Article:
Saturday, August 8, 2009

How to fix information overload from the Manager's Point of View. It's about Jeremy Bentham and Power.

Entrepreneurs and successful investors have no problem with information overload. The more blablabla out there, the easier it is to scan widely and choose judiciously. Can't get any better. Kids don't have a problem with information overload. They have evolved exquisite filtering devices. Signal v noise decisions to find "interesting-to-me" work at nano second speeds, in the background.

The real problem is for managers. It starts at the top. Barack Obama needs to get his message out. Ursuala Burns and every other CEO at a global needs to get everyone in the enterprise on one path. Since only the military has volunteers who are taught the importance of the mission, it's a big problem.

The Jeremy Bentham part from O'Reilly Radar:
In 1785 utilitarian philosopher Jeremy Bentham proposed architectural plans for the Panopticon, a prison Bentham described as "a new mode of obtaining power of mind over mind, in a quantity hitherto without example." Its method was a circular grid of surveillance; the jailors housed in a central tower being provided a 360-degree view of the imprisoned. Prisoners would not be able to tell when a jailor was actually watching or not.

The premise ran that under the possibility of total surveillance (you could be being observed at any moment of the waking day) the prisoners would self-regulate their behavior to conform to prison norms. The perverse genius of the Panopticon was that even the jailor existed within this grid of surveillance; he could be viewed at any time (without knowing) by a still higher authority within the central tower - so the circle was complete, the surveillance - and thus conformance to authority - total.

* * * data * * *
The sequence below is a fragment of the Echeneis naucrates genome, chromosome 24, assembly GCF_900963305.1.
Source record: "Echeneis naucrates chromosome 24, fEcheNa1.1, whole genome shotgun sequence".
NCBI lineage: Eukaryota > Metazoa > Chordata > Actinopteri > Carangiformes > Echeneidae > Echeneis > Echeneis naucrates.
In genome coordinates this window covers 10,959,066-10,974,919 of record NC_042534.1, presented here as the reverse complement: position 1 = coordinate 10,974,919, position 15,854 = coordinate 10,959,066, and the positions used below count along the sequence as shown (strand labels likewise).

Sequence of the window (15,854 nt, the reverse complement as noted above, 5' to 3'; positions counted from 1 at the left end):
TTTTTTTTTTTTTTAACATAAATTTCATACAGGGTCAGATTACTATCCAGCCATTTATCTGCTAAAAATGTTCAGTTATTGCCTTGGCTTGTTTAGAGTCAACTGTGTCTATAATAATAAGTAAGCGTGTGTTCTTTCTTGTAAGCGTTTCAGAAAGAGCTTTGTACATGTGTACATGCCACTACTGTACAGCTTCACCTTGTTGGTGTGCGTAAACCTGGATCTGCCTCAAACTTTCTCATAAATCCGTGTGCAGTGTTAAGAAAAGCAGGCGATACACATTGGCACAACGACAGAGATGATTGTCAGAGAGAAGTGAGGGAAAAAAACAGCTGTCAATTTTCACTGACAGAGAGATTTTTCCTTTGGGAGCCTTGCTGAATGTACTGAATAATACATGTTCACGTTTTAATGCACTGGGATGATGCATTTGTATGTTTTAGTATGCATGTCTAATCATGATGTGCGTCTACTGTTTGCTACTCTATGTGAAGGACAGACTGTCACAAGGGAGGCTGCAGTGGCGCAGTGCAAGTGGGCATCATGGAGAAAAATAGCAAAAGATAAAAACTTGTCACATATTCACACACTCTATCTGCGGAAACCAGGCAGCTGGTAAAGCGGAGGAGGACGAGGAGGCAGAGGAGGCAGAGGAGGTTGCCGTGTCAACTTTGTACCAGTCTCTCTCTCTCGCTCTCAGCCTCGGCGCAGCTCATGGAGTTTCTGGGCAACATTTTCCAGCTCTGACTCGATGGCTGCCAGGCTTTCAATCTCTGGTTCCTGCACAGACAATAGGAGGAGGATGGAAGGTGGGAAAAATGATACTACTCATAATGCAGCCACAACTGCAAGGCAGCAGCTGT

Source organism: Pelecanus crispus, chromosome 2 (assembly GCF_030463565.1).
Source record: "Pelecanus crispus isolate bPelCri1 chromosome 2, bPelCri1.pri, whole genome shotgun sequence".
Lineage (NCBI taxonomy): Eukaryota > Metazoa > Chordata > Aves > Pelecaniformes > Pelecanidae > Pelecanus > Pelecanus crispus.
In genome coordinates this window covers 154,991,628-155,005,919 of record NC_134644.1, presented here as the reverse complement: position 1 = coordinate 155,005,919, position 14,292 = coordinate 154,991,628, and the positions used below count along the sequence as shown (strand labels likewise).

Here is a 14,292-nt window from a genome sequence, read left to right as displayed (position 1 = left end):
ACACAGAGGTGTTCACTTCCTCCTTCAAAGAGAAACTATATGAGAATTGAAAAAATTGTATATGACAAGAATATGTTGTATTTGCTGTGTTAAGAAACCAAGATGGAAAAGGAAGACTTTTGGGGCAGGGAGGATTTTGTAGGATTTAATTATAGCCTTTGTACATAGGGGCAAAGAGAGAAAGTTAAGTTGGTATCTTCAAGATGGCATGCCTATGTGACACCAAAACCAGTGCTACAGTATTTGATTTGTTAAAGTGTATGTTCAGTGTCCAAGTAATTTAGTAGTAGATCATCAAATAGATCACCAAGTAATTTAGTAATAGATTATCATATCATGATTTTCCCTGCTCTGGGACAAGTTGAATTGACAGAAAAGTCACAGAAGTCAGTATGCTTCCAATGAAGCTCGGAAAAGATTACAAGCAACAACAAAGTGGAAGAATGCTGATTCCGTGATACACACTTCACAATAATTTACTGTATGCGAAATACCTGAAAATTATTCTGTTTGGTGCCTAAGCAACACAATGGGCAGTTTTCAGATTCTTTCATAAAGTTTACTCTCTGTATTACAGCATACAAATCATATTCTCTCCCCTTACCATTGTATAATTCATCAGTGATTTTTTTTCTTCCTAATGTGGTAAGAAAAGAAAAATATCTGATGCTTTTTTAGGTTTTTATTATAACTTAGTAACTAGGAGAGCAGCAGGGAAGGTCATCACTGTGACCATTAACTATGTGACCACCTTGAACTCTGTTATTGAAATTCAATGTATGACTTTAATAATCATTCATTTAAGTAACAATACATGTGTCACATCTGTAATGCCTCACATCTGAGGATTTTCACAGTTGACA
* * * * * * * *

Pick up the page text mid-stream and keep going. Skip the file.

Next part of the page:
In 1811 the King refused to authorize the sale of land for the purpose and Bentham was left frustrated in his vision to build the Panopticon. But the concept endured - not just as a literal architecture for controlling physical subjects (there are many Panopticons that now bear Bentham’s stamp) - but as a metaphor for understanding the function of power in modern times. French philosopher Michel Foucault dedicated a whole section of his book Discipline and Punish to the significance of the Panopticon.

His take was essentially this: The same mechanism at work in the Panopticon - making subjects totally visible to authority - leads to those subjects internalizing the norms of power. In Foucault’s words “…the major effect of the Panopticon; to induce in the inmate a state of conscious and permanent visibility that assures the automatic functioning of power. So to arrange things that the surveillance is permanent in its effects, even if it is discontinuous in its action; that the perfection of power should tend to render its actual exercise unnecessary” In short, under the possibility of total surveillance the inmate becomes self regulating.

The social technologies we see in use today are fundamentally panoptical - the architecture of participation is inherently an architecture of surveillance

If people think the boss is watching, they will do what they think they are supposed to do. It's why moms try to convince kids that they have eyes in the back of their heads. Doing what you are supposed to do is the operation definition of "corporate culture" or "organizational dna." There is no doubt that sometimes this culture or dna can be out of sync with what is required to win. But that's why CEO's and top management and generals get the big bucks.

Critical Role of Print
It allows managers and employees to look at the same thing at exactly the same time. It also means they can be put in a performance revue folder so everything is nice and clear. It's the power of the printed record card.

As they say in cog science, "Neurons that fire together, wire together."

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